February 20, 2015

Despite widespread warnings to the contrary, veteran financial planner and investment advisor Jonathan Pond believes no matter what your age or circumstances you can take steps to get your financial house in order and achieve a comfortable retirement.

WEALTHTRACK Episode #1135; Originally Broadcast on February 20, 2015

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Jonathan Pond

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Consuelo Mack

How prepared are you, or your loved ones and friends for retirement? We have all heard about the impending retirement crisis. We recently devoted a program to it with Financial Thought Leader, Charles Ellis who co-authored a short and excellent book on the topic titled, “Falling Short: The Coming Retirement Crisis and What to Do about It.” It provides both a history of how retirement benefits have evolved and devolved in this country, as well as providing some straightforward remedies for both the nation and individuals.

How critical is the health of Americans approaching retirement, or now in it? Headlines to the contrary, some recent research suggests the dire warnings are overstated for the general population, but there are some segments in serious trouble.

Not surprisingly, the biggest differentiator between the haves and have-nots is work history. 73% of people without access to employer-sponsored retirement plans have less than $1,000 in savings and investments. A sporadic work history also means lower Social Security benefits, or none at all for those with less than 10 years of employment experience.

Lower income Americans who have been working steadily typically can maintain their standard of living because of Social Security and Medicare. For middle to upper income Americans, who have a higher standard of living that is not always a realistic goal.  A rule of thumb has been that retirees should aim to replace 75% of their average annual pre-retirement income. Many of them are living on less.

T. Rowe Price surveyed recent retirees with 401ks and median household assets of close to $500,000. The average couple in that group was living on 66% of their pre-retirement income. 85% said they didn’t need to spend as much as they did before they retired and 89% said they were somewhat or very satisfied with retirement so far.

This week’s guest has spent his entire professional career helping Americans prepare for life after work. He is also very well known to public television audiences.

He is Jonathan Pond, a financial planner, registered investment advisor, prolific author of more than 10 financial advice books, and host of 23 prime-time public television specials. His customized financial review reports have been among the most popular self-help thank you gifts in public television history.

The good news is you don’t have to watch a fund-raising program on public television any longer to take advantage of his personalized financial reviews. Pond just introduced Smart Planner, a comprehensive financial online planning tool for the general public. www.smartplanner.com  Pond says it is the culmination of 25 years of work refining all of those financial review questionnaires and reports. It is available for a modest fee of $40. It is completely confidential. You also fill it out anonymously so you never have to worry about receiving solicitations from anyone, including Pond himself. I will recommend taking advantage of it, or another online financial planning service in my Action Point this week.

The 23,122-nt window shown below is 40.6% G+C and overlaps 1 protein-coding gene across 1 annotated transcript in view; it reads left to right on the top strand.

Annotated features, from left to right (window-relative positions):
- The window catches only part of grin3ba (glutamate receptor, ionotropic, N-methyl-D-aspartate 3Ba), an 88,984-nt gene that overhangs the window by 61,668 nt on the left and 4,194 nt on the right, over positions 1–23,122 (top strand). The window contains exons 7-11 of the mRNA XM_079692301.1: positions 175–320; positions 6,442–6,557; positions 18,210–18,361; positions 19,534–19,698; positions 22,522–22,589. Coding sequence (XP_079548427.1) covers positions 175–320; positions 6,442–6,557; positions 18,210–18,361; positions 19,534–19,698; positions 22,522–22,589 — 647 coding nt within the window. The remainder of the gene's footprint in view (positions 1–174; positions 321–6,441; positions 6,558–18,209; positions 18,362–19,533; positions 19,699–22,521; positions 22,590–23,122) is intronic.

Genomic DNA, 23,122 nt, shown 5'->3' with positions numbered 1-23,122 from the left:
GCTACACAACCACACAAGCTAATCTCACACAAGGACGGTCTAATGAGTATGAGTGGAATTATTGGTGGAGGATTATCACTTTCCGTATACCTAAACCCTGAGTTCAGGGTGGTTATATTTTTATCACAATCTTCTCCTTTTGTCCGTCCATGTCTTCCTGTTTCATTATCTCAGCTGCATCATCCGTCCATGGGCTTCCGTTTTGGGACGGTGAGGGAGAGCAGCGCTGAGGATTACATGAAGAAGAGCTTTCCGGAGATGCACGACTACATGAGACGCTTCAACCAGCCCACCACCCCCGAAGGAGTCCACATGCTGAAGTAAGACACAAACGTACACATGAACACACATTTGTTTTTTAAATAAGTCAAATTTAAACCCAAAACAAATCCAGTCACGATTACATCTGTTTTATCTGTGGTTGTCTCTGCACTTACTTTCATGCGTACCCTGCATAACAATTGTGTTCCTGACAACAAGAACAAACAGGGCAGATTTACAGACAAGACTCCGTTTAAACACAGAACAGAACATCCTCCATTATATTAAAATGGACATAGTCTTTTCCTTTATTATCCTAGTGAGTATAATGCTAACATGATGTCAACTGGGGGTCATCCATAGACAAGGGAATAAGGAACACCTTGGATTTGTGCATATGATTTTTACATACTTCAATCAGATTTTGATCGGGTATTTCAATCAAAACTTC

In my EXTRA interview with Pond, available exclusively on our website, I will ask him to describe Smart Planner in more detail and why he specifically designed it to be anonymous. If you have comments or questions, please connect with us via Facebook or Twitter.

Have a great weekend and make the week ahead a profitable and productive one.

Best Regards,


Mathews Asia


  • Workers with a financial plan much more confident about retirement than those without a plan
  • Easy to get a retirement plan check-up online



  • Online financial planning service
  • Access anonymously
  • Low-fee


  • Hourly Advice over the phone, or in person
  • Local Financial Planner vetted by Garrett


  • Buy a growth-oriented global ETF
  • Growth “outperforms over the long run”
  • Consider a micro cap stock fund for young investors
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Jonathan Pond spent over two decades hosting financial planning specials on public television, all the while refining his online financial planning tool, Smart planner which was offered as a fund raising premium to viewers. This year, Pond is making Smart Planner available to all Americans for a modest fee of $40.00. We asked him to tell us all about this confidential and anonymous online service and if it will ever replace human financial planners.

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